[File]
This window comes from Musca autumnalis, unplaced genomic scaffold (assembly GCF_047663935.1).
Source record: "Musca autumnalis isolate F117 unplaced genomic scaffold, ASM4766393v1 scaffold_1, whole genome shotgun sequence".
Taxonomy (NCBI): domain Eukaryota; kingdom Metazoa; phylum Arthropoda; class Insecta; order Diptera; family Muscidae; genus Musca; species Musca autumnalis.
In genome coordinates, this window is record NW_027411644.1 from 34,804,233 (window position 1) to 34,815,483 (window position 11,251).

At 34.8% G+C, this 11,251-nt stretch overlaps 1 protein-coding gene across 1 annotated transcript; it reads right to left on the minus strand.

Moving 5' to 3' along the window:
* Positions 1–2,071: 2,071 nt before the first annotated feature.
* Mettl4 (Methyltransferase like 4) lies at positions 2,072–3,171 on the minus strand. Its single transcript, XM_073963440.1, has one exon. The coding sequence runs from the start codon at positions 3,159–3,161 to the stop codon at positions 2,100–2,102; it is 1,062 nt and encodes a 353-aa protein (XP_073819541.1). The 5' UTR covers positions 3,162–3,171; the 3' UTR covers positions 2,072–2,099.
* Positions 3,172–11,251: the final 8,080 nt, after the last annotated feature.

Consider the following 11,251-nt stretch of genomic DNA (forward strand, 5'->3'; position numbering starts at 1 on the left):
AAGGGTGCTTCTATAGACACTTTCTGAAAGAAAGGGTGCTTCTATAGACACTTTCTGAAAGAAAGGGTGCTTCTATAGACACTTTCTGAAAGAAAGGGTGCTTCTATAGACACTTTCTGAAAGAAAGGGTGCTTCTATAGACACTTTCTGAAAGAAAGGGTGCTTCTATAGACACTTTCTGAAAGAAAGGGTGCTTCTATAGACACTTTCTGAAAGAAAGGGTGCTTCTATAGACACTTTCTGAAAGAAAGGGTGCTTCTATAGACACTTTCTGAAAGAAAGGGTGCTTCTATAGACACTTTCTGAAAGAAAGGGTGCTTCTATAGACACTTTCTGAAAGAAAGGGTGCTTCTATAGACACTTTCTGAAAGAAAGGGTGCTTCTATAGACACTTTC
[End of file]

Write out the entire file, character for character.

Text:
This window comes from Musca autumnalis, unplaced genomic scaffold (assembly GCF_047663935.1).
Source record: "Musca autumnalis isolate F117 unplaced genomic scaffold, ASM4766393v1 scaffold_1, whole genome shotgun sequence".
Taxonomy (NCBI): domain Eukaryota; kingdom Metazoa; phylum Arthropoda; class Insecta; order Diptera; family Muscidae; genus Musca; species Musca autumnalis.
In genome coordinates, this window is record NW_027411644.1 from 34,804,233 (window position 1) to 34,815,483 (window position 11,251).

At 34.8% G+C, this 11,251-nt stretch overlaps 1 protein-coding gene across 1 annotated transcript; it reads right to left on the minus strand.

Moving 5' to 3' along the window:
* Positions 1–2,071: 2,071 nt before the first annotated feature.
* Mettl4 (Methyltransferase like 4) lies at positions 2,072–3,171 on the minus strand. Its single transcript, XM_073963440.1, has one exon. The coding sequence runs from the start codon at positions 3,159–3,161 to the stop codon at positions 2,100–2,102; it is 1,062 nt and encodes a 353-aa protein (XP_073819541.1). The 5' UTR covers positions 3,162–3,171; the 3' UTR covers positions 2,072–2,099.
* Positions 3,172–11,251: the final 8,080 nt, after the last annotated feature.

Consider the following 11,251-nt stretch of genomic DNA (forward strand, 5'->3'; position numbering starts at 1 on the left):
AAGGGTGCTTCTATAGACACTTTCTGAAAGAAAGGGTGCTTCTATAGACACTTTCTGAAAGAAAGGGTGCTTCTATAGACACTTTCTGAAAGAAAGGGTGCTTCTATAGACACTTTCTGAAAGAAAGGGTGCTTCTATAGACACTTTCTGAAAGAAAGGGTGCTTCTATAGACACTTTCTGAAAGAAAGGGTGCTTCTATAGACACTTTCTGAAAGAAAGGGTGCTTCTATAGACACTTTCTGAAAGAAAGGGTGCTTCTATAGACACTTTCTGAAAGAAAGGGTGCTTCTATAGACACTTTCTGAAAGAAAGGGTGCTTCTATAGACACTTTCTGAAAGAAAGGGTGCTTCTATAGACACTTTCTGAAAGAAAGGGTGCTTCTATAGACACTTTC